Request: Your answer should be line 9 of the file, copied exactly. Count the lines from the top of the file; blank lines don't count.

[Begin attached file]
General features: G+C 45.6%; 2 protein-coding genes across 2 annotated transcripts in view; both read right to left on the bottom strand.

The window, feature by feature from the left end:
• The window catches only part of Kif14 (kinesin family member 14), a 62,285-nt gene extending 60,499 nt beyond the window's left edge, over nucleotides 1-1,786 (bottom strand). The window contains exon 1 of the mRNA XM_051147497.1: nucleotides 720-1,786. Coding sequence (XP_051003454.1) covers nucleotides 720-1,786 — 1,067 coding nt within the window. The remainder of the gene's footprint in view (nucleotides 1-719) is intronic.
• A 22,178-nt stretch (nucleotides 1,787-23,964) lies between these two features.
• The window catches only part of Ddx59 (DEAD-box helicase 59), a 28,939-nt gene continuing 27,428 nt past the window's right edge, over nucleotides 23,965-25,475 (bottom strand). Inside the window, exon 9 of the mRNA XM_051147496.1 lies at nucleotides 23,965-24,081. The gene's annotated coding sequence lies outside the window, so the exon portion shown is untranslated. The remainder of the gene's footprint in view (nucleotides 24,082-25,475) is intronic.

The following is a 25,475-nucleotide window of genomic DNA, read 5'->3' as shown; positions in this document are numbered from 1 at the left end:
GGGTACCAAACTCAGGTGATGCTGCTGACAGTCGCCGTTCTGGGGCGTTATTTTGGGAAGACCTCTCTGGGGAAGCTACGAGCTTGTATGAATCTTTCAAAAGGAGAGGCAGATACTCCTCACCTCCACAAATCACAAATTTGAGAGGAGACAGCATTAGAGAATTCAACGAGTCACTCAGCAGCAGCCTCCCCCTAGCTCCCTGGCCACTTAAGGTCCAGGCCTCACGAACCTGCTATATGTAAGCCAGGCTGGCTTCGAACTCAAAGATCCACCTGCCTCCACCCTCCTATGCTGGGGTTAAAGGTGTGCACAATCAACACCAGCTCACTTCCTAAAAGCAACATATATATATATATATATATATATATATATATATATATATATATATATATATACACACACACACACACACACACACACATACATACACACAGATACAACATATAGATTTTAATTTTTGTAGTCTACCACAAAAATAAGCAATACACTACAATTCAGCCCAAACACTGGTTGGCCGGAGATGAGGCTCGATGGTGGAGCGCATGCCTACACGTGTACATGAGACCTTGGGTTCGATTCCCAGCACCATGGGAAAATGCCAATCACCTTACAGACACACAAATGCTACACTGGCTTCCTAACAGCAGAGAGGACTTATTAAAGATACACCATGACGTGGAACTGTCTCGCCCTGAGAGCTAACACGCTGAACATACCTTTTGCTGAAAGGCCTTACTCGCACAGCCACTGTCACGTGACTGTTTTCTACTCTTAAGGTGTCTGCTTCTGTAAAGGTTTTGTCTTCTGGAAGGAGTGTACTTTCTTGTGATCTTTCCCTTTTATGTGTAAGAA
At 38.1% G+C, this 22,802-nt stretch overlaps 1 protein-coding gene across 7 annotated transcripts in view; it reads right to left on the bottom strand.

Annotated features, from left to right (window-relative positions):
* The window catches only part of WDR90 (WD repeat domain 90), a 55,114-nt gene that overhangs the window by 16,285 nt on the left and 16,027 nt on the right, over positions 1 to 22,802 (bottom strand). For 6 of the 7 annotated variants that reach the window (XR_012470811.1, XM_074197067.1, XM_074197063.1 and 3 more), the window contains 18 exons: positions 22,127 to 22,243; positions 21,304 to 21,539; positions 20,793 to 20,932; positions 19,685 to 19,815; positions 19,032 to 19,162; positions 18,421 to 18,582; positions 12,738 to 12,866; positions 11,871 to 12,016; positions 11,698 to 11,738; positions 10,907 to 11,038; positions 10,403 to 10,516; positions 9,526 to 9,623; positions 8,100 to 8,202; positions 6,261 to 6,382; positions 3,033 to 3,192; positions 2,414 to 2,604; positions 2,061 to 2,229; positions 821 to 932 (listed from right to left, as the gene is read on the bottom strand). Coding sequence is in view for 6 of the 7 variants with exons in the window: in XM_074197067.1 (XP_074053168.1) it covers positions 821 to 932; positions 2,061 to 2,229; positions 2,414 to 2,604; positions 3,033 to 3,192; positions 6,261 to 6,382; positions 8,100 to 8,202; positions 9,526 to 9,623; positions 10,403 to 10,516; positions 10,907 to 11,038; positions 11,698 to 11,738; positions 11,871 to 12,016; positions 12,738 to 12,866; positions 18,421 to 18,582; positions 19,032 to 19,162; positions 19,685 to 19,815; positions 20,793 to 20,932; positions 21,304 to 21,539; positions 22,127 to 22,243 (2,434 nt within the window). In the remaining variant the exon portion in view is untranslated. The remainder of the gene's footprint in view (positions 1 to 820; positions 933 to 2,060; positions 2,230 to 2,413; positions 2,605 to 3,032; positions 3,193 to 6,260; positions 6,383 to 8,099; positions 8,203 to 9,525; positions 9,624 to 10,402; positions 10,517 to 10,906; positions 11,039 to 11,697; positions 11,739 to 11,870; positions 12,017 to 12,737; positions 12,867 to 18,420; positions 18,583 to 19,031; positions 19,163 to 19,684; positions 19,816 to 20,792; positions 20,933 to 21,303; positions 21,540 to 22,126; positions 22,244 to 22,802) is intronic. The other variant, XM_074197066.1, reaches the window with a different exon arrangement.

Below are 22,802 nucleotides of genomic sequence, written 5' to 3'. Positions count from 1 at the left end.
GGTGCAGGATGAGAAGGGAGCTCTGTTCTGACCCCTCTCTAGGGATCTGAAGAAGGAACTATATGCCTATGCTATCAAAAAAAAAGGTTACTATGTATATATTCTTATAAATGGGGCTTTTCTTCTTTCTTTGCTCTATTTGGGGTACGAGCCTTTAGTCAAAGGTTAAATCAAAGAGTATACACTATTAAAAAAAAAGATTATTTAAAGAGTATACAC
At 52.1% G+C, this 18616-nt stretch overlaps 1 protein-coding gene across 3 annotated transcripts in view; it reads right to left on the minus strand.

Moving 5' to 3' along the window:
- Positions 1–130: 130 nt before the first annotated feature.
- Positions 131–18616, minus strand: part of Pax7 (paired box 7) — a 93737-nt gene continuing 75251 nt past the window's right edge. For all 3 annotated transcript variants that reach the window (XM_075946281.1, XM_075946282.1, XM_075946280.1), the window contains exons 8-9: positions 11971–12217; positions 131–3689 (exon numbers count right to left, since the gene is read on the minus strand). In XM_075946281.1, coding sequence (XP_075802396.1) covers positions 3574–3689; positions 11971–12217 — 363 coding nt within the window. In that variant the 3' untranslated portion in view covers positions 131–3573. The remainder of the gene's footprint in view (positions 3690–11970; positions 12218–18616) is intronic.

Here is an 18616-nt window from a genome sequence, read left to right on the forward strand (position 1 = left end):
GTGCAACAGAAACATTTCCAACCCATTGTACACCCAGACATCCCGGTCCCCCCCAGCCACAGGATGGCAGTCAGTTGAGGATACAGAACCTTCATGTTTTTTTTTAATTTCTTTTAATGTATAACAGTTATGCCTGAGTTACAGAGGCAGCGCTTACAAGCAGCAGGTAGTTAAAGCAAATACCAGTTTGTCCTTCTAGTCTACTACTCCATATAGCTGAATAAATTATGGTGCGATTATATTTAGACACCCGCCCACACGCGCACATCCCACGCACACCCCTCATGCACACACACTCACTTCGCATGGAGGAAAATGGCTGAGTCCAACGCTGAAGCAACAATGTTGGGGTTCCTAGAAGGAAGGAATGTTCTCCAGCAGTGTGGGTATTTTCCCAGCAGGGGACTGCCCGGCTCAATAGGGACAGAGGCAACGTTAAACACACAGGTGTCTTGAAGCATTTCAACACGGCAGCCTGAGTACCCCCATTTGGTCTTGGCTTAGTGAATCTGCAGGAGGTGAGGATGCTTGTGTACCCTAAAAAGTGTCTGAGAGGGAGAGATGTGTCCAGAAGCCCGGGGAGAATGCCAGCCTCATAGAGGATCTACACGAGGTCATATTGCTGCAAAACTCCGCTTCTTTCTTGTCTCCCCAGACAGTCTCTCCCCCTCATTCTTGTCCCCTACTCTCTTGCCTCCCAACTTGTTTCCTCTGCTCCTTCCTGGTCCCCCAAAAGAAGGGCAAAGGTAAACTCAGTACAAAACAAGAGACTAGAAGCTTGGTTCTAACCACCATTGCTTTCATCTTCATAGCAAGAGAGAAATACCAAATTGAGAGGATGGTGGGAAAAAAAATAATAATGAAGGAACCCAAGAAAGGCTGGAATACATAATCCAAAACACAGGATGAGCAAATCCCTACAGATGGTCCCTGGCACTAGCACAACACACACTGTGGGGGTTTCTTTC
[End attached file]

Annotated features, from left to right (window-relative positions):